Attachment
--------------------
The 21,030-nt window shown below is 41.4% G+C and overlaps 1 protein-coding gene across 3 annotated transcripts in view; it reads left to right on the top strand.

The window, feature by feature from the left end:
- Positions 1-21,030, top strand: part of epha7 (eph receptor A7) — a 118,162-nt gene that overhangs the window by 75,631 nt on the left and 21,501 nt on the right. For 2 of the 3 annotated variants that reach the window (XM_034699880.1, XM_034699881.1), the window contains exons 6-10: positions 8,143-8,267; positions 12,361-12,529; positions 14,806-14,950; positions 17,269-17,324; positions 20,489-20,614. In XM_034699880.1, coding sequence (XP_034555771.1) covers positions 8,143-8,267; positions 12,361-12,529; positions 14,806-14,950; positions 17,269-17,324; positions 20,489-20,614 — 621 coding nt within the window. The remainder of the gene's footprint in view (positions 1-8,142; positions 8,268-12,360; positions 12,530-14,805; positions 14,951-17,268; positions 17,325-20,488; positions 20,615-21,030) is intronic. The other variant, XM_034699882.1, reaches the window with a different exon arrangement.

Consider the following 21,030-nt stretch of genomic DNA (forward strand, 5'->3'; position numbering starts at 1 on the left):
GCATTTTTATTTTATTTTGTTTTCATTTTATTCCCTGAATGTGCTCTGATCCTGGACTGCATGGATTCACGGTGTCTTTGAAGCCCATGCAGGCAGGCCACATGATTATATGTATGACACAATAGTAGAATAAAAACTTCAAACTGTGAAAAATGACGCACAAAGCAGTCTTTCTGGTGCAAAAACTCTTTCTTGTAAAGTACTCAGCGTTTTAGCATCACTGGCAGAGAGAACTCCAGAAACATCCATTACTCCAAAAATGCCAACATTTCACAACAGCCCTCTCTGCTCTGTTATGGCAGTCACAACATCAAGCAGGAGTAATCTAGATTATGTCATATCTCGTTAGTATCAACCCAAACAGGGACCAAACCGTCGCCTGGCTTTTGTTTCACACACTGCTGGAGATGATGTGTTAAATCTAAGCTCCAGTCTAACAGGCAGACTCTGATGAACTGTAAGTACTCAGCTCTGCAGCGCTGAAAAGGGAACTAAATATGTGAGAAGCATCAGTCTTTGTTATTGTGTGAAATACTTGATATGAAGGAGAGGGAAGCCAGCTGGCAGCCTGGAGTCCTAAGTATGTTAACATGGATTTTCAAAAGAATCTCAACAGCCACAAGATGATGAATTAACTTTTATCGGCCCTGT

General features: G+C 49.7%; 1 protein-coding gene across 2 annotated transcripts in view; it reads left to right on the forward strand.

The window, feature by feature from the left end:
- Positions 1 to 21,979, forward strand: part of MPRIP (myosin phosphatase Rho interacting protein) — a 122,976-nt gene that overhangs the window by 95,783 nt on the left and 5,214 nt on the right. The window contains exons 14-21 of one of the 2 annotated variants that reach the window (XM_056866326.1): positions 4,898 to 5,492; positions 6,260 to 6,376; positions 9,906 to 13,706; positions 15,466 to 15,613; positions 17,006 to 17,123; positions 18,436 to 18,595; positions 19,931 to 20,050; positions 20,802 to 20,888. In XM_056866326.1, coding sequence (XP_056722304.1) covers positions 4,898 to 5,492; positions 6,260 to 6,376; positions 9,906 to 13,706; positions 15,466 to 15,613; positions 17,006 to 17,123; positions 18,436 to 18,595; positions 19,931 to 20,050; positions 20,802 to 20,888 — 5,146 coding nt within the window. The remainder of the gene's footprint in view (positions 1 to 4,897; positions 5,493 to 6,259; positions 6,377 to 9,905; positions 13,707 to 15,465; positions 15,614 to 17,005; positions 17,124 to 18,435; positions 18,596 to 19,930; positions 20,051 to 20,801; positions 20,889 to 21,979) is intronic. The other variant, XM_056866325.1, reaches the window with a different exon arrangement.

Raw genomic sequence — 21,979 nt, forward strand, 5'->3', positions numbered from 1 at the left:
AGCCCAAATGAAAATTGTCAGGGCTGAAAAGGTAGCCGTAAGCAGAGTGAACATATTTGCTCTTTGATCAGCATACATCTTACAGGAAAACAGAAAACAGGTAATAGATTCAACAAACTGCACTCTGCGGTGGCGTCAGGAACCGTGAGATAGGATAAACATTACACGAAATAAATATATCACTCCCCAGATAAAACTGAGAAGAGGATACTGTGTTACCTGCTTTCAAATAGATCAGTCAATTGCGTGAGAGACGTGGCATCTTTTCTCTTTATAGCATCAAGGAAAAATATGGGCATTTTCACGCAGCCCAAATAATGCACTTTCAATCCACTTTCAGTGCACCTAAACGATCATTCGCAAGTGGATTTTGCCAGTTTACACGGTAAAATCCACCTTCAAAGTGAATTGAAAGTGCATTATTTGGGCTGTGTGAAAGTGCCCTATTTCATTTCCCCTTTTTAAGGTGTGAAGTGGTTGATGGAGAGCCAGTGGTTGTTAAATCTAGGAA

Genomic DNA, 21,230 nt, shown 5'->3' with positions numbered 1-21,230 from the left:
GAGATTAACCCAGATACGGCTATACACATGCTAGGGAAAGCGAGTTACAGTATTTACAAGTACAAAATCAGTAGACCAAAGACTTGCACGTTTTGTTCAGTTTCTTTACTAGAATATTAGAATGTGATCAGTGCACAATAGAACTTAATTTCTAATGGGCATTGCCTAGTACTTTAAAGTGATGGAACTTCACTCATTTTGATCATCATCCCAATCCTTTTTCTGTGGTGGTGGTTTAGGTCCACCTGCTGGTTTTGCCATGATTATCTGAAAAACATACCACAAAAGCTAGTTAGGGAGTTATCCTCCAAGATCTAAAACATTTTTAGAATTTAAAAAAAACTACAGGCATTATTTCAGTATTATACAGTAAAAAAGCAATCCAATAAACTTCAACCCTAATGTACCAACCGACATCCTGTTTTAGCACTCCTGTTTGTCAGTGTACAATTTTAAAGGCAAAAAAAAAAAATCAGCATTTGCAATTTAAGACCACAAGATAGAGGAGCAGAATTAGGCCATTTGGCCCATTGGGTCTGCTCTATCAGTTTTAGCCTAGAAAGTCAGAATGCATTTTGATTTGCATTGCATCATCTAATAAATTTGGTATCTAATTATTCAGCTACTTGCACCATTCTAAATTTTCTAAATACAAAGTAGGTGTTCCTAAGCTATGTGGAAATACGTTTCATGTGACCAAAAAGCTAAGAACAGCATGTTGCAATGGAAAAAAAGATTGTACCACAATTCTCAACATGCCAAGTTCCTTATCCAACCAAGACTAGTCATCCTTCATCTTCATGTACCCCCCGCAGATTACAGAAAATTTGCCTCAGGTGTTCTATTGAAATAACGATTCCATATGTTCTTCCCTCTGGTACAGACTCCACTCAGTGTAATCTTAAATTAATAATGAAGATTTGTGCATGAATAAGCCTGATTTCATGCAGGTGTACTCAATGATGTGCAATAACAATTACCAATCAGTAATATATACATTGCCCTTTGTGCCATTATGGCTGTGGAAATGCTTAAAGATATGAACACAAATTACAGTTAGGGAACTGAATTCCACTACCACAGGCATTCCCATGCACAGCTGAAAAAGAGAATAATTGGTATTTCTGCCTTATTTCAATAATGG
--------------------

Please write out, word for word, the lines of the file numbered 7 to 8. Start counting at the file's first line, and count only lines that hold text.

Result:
The window, feature by feature from the left end:
- Positions 1 to 21,979, forward strand: part of MPRIP (myosin phosphatase Rho interacting protein) — a 122,976-nt gene that overhangs the window by 95,783 nt on the left and 5,214 nt on the right. The window contains exons 14-21 of one of the 2 annotated variants that reach the window (XM_056866326.1): positions 4,898 to 5,492; positions 6,260 to 6,376; positions 9,906 to 13,706; positions 15,466 to 15,613; positions 17,006 to 17,123; positions 18,436 to 18,595; positions 19,931 to 20,050; positions 20,802 to 20,888. In XM_056866326.1, coding sequence (XP_056722304.1) covers positions 4,898 to 5,492; positions 6,260 to 6,376; positions 9,906 to 13,706; positions 15,466 to 15,613; positions 17,006 to 17,123; positions 18,436 to 18,595; positions 19,931 to 20,050; positions 20,802 to 20,888 — 5,146 coding nt within the window. The remainder of the gene's footprint in view (positions 1 to 4,897; positions 5,493 to 6,259; positions 6,377 to 9,905; positions 13,707 to 15,465; positions 15,614 to 17,005; positions 17,124 to 18,435; positions 18,596 to 19,930; positions 20,051 to 20,801; positions 20,889 to 21,979) is intronic. The other variant, XM_056866325.1, reaches the window with a different exon arrangement.